• by Joseph Massey
  • Date Published September 2015
  • ISBN-13 978-1-940696-15-7
  • Format Paperback
  • Pages 120pp
  • Price $18.00
  • Review by Ryo Yamaguchi
Joseph Massey mentions in the refreshingly spare notes of his fourth collection Illocality that he first encountered his title word in the Emily Dickinson poem “A nearness to Tremendousness.” Dickinson is an apt predecessor for a poet of such deliberate cerebralness. Yet, for his fine command of image, so is William Carlos Williams, or any number of Asian short-form poets. Indeed it is the relationship between logic and image, mind and world, that drives these poems so evenly through their inquiries, that most characterizes their productive tensions. “We think / ourselves here,” Massey writes to close the opening poem “Parse.”
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  • Book Type Fiction
  • by William Todd Seabrook
  • Date Published August 2014
  • ISBN-13 978-0-9887645-7-6
  • Format Paperback
  • Pages 56pp
  • Price $12.00
  • Review by Trena Machado
The Imagination of Lewis Carroll by William Todd Seabrook is the winner of the Rose Metal Press eighth annual Short Short Chapbook Contest. The book is appealing to the hand and eye, a font and layout with a flavor of Carroll’s nineteenth century. The twenty-four short chapters imaginatively take us through the life of Lewis Carroll and perhaps is a more accurate biography of him than a factual one. Seabrook uses the techniques of Carroll’s own imagination to imagine Carroll’s life of imagination.
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  • Book Type Edited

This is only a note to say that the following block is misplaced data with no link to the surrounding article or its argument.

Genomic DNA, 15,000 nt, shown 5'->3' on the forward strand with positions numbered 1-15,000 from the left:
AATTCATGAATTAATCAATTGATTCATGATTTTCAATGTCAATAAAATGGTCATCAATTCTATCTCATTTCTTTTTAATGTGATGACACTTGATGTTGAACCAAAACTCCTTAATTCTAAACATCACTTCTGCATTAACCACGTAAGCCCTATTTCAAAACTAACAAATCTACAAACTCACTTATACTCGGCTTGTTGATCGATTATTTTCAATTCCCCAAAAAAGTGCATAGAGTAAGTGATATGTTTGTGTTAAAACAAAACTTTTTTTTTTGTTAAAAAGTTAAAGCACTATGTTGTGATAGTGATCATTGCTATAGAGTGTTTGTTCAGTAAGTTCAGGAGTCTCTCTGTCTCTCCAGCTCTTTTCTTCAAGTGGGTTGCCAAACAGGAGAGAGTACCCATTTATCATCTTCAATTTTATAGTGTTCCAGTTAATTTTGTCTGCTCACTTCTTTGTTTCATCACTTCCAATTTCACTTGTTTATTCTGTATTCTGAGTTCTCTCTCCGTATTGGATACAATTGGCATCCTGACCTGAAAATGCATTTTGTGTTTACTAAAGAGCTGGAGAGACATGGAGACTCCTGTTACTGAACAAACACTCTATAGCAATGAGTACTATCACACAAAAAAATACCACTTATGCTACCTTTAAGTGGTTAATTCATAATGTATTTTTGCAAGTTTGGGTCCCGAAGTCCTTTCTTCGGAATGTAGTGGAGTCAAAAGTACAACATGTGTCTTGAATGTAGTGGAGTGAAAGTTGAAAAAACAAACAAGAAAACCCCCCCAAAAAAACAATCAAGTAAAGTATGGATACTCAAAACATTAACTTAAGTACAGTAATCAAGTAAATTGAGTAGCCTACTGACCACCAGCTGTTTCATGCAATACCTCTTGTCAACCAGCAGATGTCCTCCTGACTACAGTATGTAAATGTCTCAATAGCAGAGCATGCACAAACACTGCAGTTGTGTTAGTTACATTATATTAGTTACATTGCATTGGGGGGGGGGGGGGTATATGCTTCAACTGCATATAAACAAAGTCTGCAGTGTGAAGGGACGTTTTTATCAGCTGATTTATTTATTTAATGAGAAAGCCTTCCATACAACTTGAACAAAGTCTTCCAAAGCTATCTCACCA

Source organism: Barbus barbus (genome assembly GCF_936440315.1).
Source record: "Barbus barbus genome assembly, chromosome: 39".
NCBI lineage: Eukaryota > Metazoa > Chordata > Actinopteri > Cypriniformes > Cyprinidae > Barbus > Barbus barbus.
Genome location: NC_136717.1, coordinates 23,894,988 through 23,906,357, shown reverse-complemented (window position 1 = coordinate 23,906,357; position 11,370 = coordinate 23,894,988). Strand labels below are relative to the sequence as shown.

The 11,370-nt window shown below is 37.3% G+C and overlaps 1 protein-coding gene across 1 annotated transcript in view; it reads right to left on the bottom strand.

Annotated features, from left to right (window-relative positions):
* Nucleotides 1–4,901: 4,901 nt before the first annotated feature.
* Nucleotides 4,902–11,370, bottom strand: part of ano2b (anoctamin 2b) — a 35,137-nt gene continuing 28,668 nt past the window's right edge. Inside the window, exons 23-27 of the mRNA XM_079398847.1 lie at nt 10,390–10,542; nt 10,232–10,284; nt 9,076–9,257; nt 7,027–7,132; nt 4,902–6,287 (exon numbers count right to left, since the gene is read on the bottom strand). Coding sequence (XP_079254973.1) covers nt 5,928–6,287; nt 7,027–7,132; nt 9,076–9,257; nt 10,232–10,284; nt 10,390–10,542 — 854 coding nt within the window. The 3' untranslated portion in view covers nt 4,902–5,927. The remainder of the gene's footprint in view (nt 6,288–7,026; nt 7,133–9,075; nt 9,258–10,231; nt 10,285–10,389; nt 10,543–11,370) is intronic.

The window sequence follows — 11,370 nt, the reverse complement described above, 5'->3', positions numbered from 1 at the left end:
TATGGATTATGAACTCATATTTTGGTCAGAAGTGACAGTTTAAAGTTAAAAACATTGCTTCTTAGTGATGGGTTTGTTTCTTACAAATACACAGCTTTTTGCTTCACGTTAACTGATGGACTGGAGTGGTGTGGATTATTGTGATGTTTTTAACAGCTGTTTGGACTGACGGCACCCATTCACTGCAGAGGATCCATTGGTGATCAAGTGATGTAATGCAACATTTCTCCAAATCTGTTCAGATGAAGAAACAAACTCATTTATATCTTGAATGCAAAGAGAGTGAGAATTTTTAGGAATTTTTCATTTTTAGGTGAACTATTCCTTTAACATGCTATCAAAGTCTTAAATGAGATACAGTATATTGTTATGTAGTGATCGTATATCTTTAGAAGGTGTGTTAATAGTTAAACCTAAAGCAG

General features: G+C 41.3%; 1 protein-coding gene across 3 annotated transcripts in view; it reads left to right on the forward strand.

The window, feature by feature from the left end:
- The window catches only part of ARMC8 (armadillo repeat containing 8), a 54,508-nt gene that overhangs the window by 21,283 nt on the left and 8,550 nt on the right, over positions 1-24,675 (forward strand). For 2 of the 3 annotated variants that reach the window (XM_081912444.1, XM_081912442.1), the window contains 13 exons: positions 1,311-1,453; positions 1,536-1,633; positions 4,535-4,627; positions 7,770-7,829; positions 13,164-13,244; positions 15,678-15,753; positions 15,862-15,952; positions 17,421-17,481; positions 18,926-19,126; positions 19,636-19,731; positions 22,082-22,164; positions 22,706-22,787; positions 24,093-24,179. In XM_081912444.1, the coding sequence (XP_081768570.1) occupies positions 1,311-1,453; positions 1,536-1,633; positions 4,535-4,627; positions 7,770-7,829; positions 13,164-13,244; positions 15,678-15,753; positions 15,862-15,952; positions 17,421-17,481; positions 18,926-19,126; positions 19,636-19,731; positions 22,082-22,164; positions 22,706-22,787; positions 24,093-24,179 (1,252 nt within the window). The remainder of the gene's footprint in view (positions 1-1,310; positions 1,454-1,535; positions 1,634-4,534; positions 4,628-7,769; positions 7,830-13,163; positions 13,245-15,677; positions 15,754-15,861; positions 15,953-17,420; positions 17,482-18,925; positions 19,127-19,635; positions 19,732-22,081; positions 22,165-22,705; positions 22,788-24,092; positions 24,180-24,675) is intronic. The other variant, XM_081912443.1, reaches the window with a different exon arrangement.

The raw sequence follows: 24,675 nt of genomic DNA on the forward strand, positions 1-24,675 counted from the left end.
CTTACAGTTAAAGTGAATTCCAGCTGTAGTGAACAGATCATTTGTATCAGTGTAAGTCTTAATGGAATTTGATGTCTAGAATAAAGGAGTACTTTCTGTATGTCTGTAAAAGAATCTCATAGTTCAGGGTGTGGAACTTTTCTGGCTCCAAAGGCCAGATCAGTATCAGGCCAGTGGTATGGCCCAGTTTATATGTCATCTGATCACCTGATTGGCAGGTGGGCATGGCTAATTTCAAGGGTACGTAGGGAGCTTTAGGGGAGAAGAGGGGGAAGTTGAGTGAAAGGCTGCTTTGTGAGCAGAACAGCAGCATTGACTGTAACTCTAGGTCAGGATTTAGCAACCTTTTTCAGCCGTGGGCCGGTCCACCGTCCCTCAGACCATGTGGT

• by William Pratt
  • Date Published October 2008
  • ISBN-13 978-097281438
  • Format Paperback
  • Pages 184pp
  • Price $16.95
  • Review by Vince Corvaia
It was during the decade of the First World War, 1910-1920, that the Imagist poem came to fruition. Imagist poetry was part of the literary revolt in the United States and England against the staid and formal techniques of the nineteenth century. William Pratt, in the introduction to his indispensable anthology The Imagist Poem – Modern Poetry in Miniature, quotes Imagist poet F.S. Flint’s three rules by which the Imagist poem exists:
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  • Book Type Poetry
  • by Marcela Sulak
  • Date Published April 2010
  • ISBN-13 978-0982622827
  • Format Paperback
  • Pages 55pp
  • Price $14.00
  • Review by Skip Renker
The cover of Immigrant reveals the high heels and provocative bare legs of a woman peeling and eating oranges, and indeed the book depicts sexual relationships, but there are also fruits, domestic and exotic, countries of partisans, barbed wire fencing in Texas, layered speech, a clear-eyed love of the world, and dreams, too, of what’s missing. These poems, with exact, evocative lines and phrases, summon, re-awaken, evoke, as in the Latin vocare, to call, call forth. Then they shape, skillfully, the call, the voice, the song, the busses that “splash the same / sloppy syllable across each sidewalk” or “the hieroglyphs that suckle”; they move “like a tongue / through the mouths of the speechless.”
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  • Book Type Novel
  • by Matthew Roberson
  • Date Published March 2009
  • ISBN-13 978-1573661485
  • Format Paperback
  • Pages 166pp
  • Price $13.95
  • Review by Caleb Tankersley
If you’ve ever been on a mind-melting prescription drug binge, Matthew Roberson’s new novel Impotent might be nostalgic for you. But for the rest of us in docile society, this new work from Fiction Collective 2 lives up to the bizarre, psychedelic, experimental, and well-crafted reputation of the press’s many outer-rim publications. For example, Impotent opens with the recurring characters L and I, in which L stands for “Last Name, First Name, Middle Initial” and I stands for “Insured.” No character throughout the entire work has a clear name, mirroring the dehumanization that comes with the prescription drug industry.